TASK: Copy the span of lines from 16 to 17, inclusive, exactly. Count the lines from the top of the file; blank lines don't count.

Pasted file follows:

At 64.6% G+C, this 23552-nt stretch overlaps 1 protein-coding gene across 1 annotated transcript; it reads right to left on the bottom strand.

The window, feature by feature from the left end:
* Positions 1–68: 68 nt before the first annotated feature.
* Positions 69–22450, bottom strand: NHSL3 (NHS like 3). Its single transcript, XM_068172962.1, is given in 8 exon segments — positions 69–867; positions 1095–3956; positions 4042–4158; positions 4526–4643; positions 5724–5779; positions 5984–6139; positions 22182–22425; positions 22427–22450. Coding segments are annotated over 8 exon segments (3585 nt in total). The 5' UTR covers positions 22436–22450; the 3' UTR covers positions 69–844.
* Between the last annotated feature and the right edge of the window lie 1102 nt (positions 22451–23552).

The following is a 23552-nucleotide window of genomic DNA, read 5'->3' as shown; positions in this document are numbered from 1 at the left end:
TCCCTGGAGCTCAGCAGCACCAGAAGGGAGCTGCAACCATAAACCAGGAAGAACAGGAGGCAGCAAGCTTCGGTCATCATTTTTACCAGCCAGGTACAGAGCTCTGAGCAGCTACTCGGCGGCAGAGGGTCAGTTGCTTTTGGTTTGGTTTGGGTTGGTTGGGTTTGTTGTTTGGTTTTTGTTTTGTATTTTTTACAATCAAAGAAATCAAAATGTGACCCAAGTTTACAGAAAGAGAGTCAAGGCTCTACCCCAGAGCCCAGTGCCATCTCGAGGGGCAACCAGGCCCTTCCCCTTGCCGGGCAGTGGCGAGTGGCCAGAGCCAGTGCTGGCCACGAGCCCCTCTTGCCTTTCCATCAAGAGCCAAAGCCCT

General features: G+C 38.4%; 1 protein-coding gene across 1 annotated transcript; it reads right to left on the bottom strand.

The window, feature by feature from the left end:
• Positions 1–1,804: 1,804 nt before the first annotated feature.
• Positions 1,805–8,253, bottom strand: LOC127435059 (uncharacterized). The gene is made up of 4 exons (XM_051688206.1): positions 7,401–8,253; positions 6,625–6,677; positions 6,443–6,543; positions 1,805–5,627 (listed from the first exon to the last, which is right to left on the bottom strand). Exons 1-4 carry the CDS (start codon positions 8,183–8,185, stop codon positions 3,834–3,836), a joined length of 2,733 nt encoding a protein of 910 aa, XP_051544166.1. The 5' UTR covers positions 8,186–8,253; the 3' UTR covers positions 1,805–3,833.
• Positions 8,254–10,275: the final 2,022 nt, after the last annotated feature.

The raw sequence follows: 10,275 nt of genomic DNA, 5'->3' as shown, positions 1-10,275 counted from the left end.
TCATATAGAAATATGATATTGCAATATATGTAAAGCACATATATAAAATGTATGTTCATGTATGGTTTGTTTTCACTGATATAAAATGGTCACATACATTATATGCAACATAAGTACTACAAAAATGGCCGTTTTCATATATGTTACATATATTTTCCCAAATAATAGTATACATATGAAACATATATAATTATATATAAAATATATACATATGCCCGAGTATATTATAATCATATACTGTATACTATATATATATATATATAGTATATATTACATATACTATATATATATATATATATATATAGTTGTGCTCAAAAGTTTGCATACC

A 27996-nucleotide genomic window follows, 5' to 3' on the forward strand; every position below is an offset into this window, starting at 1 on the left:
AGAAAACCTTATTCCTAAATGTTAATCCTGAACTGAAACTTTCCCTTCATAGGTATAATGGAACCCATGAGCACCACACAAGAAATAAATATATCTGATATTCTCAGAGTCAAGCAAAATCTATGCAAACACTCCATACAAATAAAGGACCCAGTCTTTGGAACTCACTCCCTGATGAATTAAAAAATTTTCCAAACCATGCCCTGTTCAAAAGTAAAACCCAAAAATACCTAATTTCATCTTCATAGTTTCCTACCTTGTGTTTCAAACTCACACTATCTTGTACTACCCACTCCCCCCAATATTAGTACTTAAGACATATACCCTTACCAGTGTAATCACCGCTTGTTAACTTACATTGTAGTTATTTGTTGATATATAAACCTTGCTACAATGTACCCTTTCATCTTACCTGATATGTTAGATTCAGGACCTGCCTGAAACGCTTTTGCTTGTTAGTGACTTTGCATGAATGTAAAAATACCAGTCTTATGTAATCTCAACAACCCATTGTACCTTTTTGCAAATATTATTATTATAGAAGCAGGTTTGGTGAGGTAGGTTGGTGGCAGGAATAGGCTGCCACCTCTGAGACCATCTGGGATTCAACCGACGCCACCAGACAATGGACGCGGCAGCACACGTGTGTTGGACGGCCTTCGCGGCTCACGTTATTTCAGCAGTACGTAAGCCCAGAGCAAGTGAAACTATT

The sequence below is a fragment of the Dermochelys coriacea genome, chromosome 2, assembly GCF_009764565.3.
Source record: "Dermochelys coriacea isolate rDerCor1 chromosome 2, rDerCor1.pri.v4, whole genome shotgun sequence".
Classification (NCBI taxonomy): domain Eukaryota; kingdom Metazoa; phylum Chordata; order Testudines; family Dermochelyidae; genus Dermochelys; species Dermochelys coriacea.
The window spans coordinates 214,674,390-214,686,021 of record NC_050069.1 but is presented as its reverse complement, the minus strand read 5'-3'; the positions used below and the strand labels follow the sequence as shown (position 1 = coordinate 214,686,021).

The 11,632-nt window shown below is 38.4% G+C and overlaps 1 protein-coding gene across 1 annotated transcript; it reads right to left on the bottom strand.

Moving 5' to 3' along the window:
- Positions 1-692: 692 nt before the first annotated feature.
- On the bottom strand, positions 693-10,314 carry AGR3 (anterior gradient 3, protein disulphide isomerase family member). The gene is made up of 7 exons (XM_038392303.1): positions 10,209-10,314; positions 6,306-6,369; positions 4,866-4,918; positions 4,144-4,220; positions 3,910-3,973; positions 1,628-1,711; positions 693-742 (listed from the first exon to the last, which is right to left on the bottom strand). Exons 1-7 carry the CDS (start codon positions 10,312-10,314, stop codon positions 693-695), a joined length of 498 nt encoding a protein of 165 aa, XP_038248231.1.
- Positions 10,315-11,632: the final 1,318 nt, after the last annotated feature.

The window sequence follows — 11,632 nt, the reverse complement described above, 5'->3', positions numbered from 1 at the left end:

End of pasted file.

AGAAAACCTTATTCCTAAATGTTAATCCTGAACTGAAACTTTCCCTTCATAGGTATAATGGAACCCATGAGCACCACACAAGAAATAAATATATCTGATATTCTCAGAGTCAAGCAAAATCTATGCAAACACTCCATACAAATAAAGGACCCAGTCTTTGGAACTCACTCCCTGATGAATTAAAAAATTTTCCAAACCATGCCCTGTTCAAAAGTAAAACCCAAAAATACCTAATTTCATCTTCATAGTTTCCTACCTTGTGTTTCAAACTCACACTATCTTGTACTACCCACTCCCCCCAATATTAGTACTTAAGACATATACCCTTACCAGTGTAATCACCGCTTGTTAACTTACATTGTAGTTATTTGTTGATATATAAACCTTGCTACAATGTACCCTTTCATCTTACCTGATATGTTAGATTCAGGACCTGCCTGAAACGCTTTTGCTTGTTAGTGACTTTGCATGAATGTAAAAATACCAGTCTTATGTAATCTCAACAACCCATTGTACCTTTTTGCAAATATTATTATTATAGAAGCAGGTTTGGTGAGGTAGGTTGGTGGCAGGAATAGGCTGCCACCTCTGAGACCATCTGGGATTCAACCGACGCCACCAGACAATGGACGCGGCAGCACACGTGTGTTGGACGGCCTTCGCGGCTCACGTTATTTCAGCAGTACGTAAGCCCAGAGCAAGTGAAACTATT

The sequence below is a fragment of the Dermochelys coriacea genome, chromosome 2, assembly GCF_009764565.3.